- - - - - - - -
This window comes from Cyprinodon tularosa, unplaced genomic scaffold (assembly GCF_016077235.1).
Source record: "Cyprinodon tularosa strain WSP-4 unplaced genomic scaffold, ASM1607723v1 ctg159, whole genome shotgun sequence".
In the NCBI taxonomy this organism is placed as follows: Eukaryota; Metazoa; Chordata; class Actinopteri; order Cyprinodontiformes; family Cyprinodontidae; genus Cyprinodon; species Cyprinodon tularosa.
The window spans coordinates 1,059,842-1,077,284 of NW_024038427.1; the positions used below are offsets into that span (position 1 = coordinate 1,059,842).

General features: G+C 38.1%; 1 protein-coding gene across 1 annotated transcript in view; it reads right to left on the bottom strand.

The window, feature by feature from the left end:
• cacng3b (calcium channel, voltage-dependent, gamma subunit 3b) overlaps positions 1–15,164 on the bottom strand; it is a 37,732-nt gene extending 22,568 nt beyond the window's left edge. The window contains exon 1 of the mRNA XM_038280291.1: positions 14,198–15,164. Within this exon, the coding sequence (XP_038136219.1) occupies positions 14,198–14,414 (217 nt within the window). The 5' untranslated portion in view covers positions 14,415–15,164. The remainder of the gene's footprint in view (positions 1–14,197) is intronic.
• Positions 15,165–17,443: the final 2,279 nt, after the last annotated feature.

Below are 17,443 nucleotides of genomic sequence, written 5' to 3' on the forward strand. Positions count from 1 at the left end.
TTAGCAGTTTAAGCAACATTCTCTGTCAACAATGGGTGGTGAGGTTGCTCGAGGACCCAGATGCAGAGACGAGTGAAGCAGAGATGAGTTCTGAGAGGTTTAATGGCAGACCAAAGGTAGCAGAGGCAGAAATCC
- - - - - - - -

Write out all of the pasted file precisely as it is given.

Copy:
This window comes from Cyprinodon tularosa, unplaced genomic scaffold (assembly GCF_016077235.1).
Source record: "Cyprinodon tularosa strain WSP-4 unplaced genomic scaffold, ASM1607723v1 ctg159, whole genome shotgun sequence".
In the NCBI taxonomy this organism is placed as follows: Eukaryota; Metazoa; Chordata; class Actinopteri; order Cyprinodontiformes; family Cyprinodontidae; genus Cyprinodon; species Cyprinodon tularosa.
The window spans coordinates 1,059,842-1,077,284 of NW_024038427.1; the positions used below are offsets into that span (position 1 = coordinate 1,059,842).

General features: G+C 38.1%; 1 protein-coding gene across 1 annotated transcript in view; it reads right to left on the bottom strand.

The window, feature by feature from the left end:
• cacng3b (calcium channel, voltage-dependent, gamma subunit 3b) overlaps positions 1–15,164 on the bottom strand; it is a 37,732-nt gene extending 22,568 nt beyond the window's left edge. The window contains exon 1 of the mRNA XM_038280291.1: positions 14,198–15,164. Within this exon, the coding sequence (XP_038136219.1) occupies positions 14,198–14,414 (217 nt within the window). The 5' untranslated portion in view covers positions 14,415–15,164. The remainder of the gene's footprint in view (positions 1–14,197) is intronic.
• Positions 15,165–17,443: the final 2,279 nt, after the last annotated feature.

Below are 17,443 nucleotides of genomic sequence, written 5' to 3' on the forward strand. Positions count from 1 at the left end.
TTAGCAGTTTAAGCAACATTCTCTGTCAACAATGGGTGGTGAGGTTGCTCGAGGACCCAGATGCAGAGACGAGTGAAGCAGAGATGAGTTCTGAGAGGTTTAATGGCAGACCAAAGGTAGCAGAGGCAGAAATCC